[Show abstract][Hide abstract] ABSTRACT: BACKGROUND AND OBJECTIVE: Periodontal ligament (PDL) cells in stationary two-dimensional culture systems are in a double default state. Our aim therefore was to engineer and characterize three-dimensional constructs, by seeding PDL cells into hyaluronan-gelatin hydrogel films (80-100 μm) in a format capable of being mechanically deformed. MATERIAL AND METHODS: Human PDL constructs were cultured with and without connective tissue growth factor (CTGF) and fibroblast growth factor (FGF)-2 in (i) stationary cultures, and (ii) mechanically active cultures subjected to cyclic strains of 12% at 0.2 Hz each min, 6 h/d, in a Flexercell FX-4000 Strain Unit. The following parameters were measured: cell number and viability by laser scanning confocal microscopy; cell proliferation with the MTS assay; the expression of a panel of 18 genes using real-time RT-PCR; matrix metalloproteinases (MMPs) 1-3, TIMP-1, CTGF and FGF-2 protein levels in supernatants from mechanically activated cultures with Enzyme-linked immunosorbent assays. Constructs from stationary cultures were also examined by scanning electron microscopy and immunostained for actin and vinculin. RESULTS: Although initially randomly distributed, the cells became organized into a bilayer by day 7; apoptotic cells remained constant at approximately 5% of the total. CTGF/FGF-2 stimulated cell proliferation in stationary cultures, but relative quantity values suggested modest effects on gene expression. Two transcription factors (RUNX2 and PPARG), two collagens (COL1A1, COL3A1), four MMPs (MMP-1-3, TIMP-1), TGFB1, RANKL, OPG and P4HB were detected by gel electrophoresis and Ct values < 35. In mechanically active cultures, with the exception of P4HB, TGFB1 and RANKL, each was upregulated at some point in the time scale, as was the synthesis of MMPs and TIMP-1. SOX9, MYOD, SP7, BMP2, BGLAP or COL2A1 were not detected in either stationary or mechanically active cultures. CONCLUSION: Three-dimensional tissue constructs provide additional complexity to monolayer culture systems, and suggest some of the assumptions regarding cell growth, differentiation and matrix turnover based on two-dimensional cultures may not apply to cells in three-dimensional matrices. Primarily developed as a transitional in vitro model for studying cell-cell and cell-matrix interactions in tooth support, the system is also suitable for investigating the pathogenesis of periodontal diseases, and importantly from the clinical point of view, in a mechanically active environment.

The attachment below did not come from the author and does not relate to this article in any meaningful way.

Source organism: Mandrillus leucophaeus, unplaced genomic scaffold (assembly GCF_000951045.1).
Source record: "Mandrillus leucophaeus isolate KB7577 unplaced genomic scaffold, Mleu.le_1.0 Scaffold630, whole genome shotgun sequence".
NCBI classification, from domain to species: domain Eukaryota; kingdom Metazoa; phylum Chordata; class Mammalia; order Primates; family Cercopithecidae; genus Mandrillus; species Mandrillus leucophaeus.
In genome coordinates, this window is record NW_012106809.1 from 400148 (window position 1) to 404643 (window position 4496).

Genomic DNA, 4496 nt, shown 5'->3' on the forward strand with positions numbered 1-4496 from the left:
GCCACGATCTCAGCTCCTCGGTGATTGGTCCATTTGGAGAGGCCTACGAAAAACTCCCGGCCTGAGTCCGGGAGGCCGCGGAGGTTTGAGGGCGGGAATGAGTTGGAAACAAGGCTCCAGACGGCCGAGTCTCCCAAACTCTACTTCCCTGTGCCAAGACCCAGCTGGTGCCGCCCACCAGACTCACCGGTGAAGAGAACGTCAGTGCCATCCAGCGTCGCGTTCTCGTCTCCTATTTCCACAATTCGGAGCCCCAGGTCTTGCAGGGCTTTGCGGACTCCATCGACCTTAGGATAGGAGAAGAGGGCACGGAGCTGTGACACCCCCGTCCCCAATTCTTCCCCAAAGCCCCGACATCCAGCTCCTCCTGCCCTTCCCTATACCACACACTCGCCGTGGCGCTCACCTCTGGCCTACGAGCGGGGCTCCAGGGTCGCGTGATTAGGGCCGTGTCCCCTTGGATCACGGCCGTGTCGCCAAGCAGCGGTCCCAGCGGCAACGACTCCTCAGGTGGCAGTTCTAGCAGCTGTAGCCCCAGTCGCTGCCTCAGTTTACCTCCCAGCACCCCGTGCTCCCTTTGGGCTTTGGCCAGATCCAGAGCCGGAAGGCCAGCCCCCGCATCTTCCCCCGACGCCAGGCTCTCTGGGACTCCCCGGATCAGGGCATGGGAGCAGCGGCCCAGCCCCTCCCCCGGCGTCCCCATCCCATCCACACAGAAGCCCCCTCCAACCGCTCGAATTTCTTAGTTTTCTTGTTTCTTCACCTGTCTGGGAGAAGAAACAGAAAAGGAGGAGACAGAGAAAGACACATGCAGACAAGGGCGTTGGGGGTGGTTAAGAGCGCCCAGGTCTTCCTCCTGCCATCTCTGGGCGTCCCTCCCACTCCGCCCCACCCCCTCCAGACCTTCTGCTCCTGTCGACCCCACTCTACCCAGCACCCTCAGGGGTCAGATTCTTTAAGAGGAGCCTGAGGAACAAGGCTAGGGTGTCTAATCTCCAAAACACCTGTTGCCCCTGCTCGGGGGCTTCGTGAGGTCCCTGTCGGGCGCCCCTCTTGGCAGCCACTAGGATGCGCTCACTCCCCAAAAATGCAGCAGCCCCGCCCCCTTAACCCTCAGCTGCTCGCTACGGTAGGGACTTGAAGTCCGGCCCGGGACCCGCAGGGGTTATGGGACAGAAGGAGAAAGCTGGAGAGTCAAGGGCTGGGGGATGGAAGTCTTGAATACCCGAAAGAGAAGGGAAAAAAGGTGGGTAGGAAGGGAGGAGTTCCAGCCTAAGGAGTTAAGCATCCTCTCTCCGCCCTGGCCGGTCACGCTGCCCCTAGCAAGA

Journal of Periodontal Research 04/2013; · 1.99 Impact Factor
[Show abstract][Hide abstract] ABSTRACT: BACKGROUND: The innate immune response (IMR) is critical for the oral mucosa due to their continuous exposure to various oral pathogens. Keratinocytes play important role in IMR. Therefore, to date, keratinocytes from different sources have been used as in vitro research model for the study of IMR. However, current keratinocyte research models are hampered by the limited supply, patients' dependency and batch to batch variation. Therefore, in this study, we demonstrated the use of human embryonic stem cells (hESCs) derived keratinocytes (H9-Kert) as an alternative research model for the study of IMR. METHODS: The expression kinetics of toll-like receptor (TLR) 2, TLR 4, interleukin (IL) -6, IL-8, inducible nitric oxide synthase (iNOS) and tumour necrosis factor-alpha (TNF-α), in H9-Kert and immortalized human keratinocyte cell line (HaCaT) were analysed at mRNA levels by both reverse transcription polymerase chain reaction (RT-PCR) and quantitative real-time RT-PCR. The activation of the inflammatory transcription factor nuclear factor kappa-b (NFĸB) was assayed in these cells by transiently transfecting the cells with NFĸB reporter plasmid. Activation of NFĸB following treatment with heat-killed Porphyromonas gingivalis (P. gingivalis), an oral pathogen, was determined by assaying for the reporter, secreted alkaline phosphatase activity. RESULTS: The expression of TLRs, cytokines and activation of NFĸB following bacterial stimulation showed in both H9-Kert and the widely used HaCaT keratinocyte cell line was similar. CONCLUSION: Overall, our results support the potential application of hESCs as an alternative limitless cell source for primary keratinocytes which can be used as consistent and dependable research tool with minimum variations and no donor's dependency.
Journal of Oral Pathology and Medicine 03/2013; · 2.06 Impact Factor
[Show abstract][Hide abstract] ABSTRACT: The current international standard for toxicity screening of biomedical devices and materials recommend the use of immortalized cell lines because of their homogeneous morphologies and infinite proliferation which provide good reproducibility for in vitro cytotoxicity screening. However, most of the widely used immortalized cell lines are derived from animals and may not be representative of normal human cell behavior in vivo, in particular in terms of the cytotoxic and genotoxic response. Therefore, It is vital to develop a model for toxicity evaluation. In our studies, two Chinese human embryonic stem cell (hESC) lines as toxicity model were established. hESC derived tissue/organ cell model for tissue/organ specific toxicity evaluation were developed. The efficiency and accuracy of using hESC model for cytoxicity, embryotoxicity and genotoxicity evaluation were confirmed. The results indicated that hESCs might be good tools for toxicity testing and biosafety evaluation in vitro.
Beijing da xue xue bao. Yi xue ban = Journal of Peking University. Health sciences 02/2013; 45(1):9-11.